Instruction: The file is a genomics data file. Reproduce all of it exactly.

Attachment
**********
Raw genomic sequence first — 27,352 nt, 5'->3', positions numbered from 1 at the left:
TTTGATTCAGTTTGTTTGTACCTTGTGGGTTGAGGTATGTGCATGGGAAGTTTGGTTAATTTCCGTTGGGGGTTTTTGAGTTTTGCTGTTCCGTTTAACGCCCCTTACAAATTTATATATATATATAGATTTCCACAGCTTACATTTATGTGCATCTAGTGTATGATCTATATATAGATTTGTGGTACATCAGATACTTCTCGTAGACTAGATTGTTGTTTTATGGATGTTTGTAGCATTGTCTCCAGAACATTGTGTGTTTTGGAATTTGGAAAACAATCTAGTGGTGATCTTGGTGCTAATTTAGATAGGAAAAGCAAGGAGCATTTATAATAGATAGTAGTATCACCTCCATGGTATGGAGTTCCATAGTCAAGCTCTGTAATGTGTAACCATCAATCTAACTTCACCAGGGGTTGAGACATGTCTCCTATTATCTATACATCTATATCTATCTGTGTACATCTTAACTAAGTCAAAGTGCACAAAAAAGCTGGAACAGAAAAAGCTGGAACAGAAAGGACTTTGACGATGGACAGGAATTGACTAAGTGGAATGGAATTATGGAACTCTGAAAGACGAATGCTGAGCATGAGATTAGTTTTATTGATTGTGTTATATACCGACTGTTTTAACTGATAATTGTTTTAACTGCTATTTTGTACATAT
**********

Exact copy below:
Raw genomic sequence first — 27,352 nt, 5'->3', positions numbered from 1 at the left:
TTTGATTCAGTTTGTTTGTACCTTGTGGGTTGAGGTATGTGCATGGGAAGTTTGGTTAATTTCCGTTGGGGGTTTTTGAGTTTTGCTGTTCCGTTTAACGCCCCTTACAAATTTATATATATATATAGATTTCCACAGCTTACATTTATGTGCATCTAGTGTATGATCTATATATAGATTTGTGGTACATCAGATACTTCTCGTAGACTAGATTGTTGTTTTATGGATGTTTGTAGCATTGTCTCCAGAACATTGTGTGTTTTGGAATTTGGAAAACAATCTAGTGGTGATCTTGGTGCTAATTTAGATAGGAAAAGCAAGGAGCATTTATAATAGATAGTAGTATCACCTCCATGGTATGGAGTTCCATAGTCAAGCTCTGTAATGTGTAACCATCAATCTAACTTCACCAGGGGTTGAGACATGTCTCCTATTATCTATACATCTATATCTATCTGTGTACATCTTAACTAAGTCAAAGTGCACAAAAAAGCTGGAACAGAAAAAGCTGGAACAGAAAGGACTTTGACGATGGACAGGAATTGACTAAGTGGAATGGAATTATGGAACTCTGAAAGACGAATGCTGAGCATGAGATTAGTTTTATTGATTGTGTTATATACCGACTGTTTTAACTGATAATTGTTTTAACTGCTATTTTGTACATAT